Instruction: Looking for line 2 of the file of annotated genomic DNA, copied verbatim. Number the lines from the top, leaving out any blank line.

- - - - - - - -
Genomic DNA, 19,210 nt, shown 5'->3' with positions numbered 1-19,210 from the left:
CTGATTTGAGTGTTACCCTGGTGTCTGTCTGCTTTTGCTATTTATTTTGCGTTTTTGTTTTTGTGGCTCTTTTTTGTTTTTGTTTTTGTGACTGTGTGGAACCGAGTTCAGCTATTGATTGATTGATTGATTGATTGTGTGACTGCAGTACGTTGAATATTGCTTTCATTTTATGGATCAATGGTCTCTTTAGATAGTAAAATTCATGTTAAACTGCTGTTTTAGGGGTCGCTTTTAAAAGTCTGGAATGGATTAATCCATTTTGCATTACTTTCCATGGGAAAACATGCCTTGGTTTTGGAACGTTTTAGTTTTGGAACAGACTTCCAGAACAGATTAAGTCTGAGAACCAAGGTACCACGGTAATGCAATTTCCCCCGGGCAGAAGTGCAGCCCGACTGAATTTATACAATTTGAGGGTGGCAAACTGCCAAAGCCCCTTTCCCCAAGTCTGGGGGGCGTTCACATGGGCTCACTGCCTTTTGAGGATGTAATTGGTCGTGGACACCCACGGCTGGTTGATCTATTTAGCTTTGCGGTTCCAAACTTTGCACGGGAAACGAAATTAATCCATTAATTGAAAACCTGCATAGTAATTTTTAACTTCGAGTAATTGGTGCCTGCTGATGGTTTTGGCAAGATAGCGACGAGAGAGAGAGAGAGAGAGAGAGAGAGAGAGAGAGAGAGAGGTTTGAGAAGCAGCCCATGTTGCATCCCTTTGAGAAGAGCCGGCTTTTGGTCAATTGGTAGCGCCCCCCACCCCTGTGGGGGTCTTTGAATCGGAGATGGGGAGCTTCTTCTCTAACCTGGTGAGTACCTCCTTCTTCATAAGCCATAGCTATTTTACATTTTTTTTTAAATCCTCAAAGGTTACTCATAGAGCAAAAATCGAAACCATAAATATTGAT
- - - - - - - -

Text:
CTGATTTGAGTGTTACCCTGGTGTCTGTCTGCTTTTGCTATTTATTTTGCGTTTTTGTTTTTGTGGCTCTTTTTTGTTTTTGTTTTTGTGACTGTGTGGAACCGAGTTCAGCTATTGATTGATTGATTGATTGATTGTGTGACTGCAGTACGTTGAATATTGCTTTCATTTTATGGATCAATGGTCTCTTTAGATAGTAAAATTCATGTTAAACTGCTGTTTTAGGGGTCGCTTTTAAAAGTCTGGAATGGATTAATCCATTTTGCATTACTTTCCATGGGAAAACATGCCTTGGTTTTGGAACGTTTTAGTTTTGGAACAGACTTCCAGAACAGATTAAGTCTGAGAACCAAGGTACCACGGTAATGCAATTTCCCCCGGGCAGAAGTGCAGCCCGACTGAATTTATACAATTTGAGGGTGGCAAACTGCCAAAGCCCCTTTCCCCAAGTCTGGGGGGCGTTCACATGGGCTCACTGCCTTTTGAGGATGTAATTGGTCGTGGACACCCACGGCTGGTTGATCTATTTAGCTTTGCGGTTCCAAACTTTGCACGGGAAACGAAATTAATCCATTAATTGAAAACCTGCATAGTAATTTTTAACTTCGAGTAATTGGTGCCTGCTGATGGTTTTGGCAAGATAGCGACGAGAGAGAGAGAGAGAGAGAGAGAGAGAGAGAGAGAGAGAGGTTTGAGAAGCAGCCCATGTTGCATCCCTTTGAGAAGAGCCGGCTTTTGGTCAATTGGTAGCGCCCCCCACCCCTGTGGGGGTCTTTGAATCGGAGATGGGGAGCTTCTTCTCTAACCTGGTGAGTACCTCCTTCTTCATAAGCCATAGCTATTTTACATTTTTTTTTAAATCCTCAAAGGTTACTCATAGAGCAAAAATCGAAACCATAAATATTGAT